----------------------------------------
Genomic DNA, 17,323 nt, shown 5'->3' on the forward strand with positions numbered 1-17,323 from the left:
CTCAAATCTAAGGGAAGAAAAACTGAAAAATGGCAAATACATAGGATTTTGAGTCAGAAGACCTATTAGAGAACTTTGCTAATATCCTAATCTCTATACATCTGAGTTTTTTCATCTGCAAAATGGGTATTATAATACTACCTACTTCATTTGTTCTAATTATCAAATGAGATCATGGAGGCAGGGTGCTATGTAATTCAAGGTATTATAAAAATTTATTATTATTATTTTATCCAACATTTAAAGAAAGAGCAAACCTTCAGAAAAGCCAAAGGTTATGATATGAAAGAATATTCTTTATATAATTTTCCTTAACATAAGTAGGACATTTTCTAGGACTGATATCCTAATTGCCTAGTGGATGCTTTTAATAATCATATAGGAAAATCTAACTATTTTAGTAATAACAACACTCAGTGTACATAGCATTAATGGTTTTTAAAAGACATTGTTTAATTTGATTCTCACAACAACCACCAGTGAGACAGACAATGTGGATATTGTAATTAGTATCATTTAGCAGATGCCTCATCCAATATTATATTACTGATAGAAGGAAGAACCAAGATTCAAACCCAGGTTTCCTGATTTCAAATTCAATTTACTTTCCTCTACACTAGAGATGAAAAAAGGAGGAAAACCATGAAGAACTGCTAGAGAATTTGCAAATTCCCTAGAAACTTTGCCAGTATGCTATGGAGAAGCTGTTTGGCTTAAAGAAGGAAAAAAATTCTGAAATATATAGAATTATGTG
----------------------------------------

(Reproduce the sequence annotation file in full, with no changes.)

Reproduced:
Genomic DNA, 17,323 nt, shown 5'->3' on the forward strand with positions numbered 1-17,323 from the left:
CTCAAATCTAAGGGAAGAAAAACTGAAAAATGGCAAATACATAGGATTTTGAGTCAGAAGACCTATTAGAGAACTTTGCTAATATCCTAATCTCTATACATCTGAGTTTTTTCATCTGCAAAATGGGTATTATAATACTACCTACTTCATTTGTTCTAATTATCAAATGAGATCATGGAGGCAGGGTGCTATGTAATTCAAGGTATTATAAAAATTTATTATTATTATTTTATCCAACATTTAAAGAAAGAGCAAACCTTCAGAAAAGCCAAAGGTTATGATATGAAAGAATATTCTTTATATAATTTTCCTTAACATAAGTAGGACATTTTCTAGGACTGATATCCTAATTGCCTAGTGGATGCTTTTAATAATCATATAGGAAAATCTAACTATTTTAGTAATAACAACACTCAGTGTACATAGCATTAATGGTTTTTAAAAGACATTGTTTAATTTGATTCTCACAACAACCACCAGTGAGACAGACAATGTGGATATTGTAATTAGTATCATTTAGCAGATGCCTCATCCAATATTATATTACTGATAGAAGGAAGAACCAAGATTCAAACCCAGGTTTCCTGATTTCAAATTCAATTTACTTTCCTCTACACTAGAGATGAAAAAAGGAGGAAAACCATGAAGAACTGCTAGAGAATTTGCAAATTCCCTAGAAACTTTGCCAGTATGCTATGGAGAAGCTGTTTGGCTTAAAGAAGGAAAAAAATTCTGAAATATATAGAATTATGTG